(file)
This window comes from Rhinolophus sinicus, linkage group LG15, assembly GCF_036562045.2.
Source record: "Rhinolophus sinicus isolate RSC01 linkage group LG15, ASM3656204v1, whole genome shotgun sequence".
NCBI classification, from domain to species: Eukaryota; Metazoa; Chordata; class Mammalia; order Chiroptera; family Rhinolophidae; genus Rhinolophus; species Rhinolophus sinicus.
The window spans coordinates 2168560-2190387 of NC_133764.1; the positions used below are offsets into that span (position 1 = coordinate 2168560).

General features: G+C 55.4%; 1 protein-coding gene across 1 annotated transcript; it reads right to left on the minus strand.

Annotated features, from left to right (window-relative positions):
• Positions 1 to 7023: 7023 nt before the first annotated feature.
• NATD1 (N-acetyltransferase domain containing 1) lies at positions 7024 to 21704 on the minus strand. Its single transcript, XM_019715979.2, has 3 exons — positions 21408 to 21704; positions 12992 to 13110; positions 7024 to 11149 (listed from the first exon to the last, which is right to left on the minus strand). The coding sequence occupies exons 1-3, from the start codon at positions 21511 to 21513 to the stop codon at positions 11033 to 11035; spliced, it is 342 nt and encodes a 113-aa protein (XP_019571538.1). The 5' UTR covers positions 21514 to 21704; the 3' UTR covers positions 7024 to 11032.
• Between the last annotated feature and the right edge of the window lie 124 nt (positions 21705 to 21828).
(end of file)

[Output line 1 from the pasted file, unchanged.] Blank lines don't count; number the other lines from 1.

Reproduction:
This window comes from Rhinolophus sinicus, linkage group LG15, assembly GCF_036562045.2.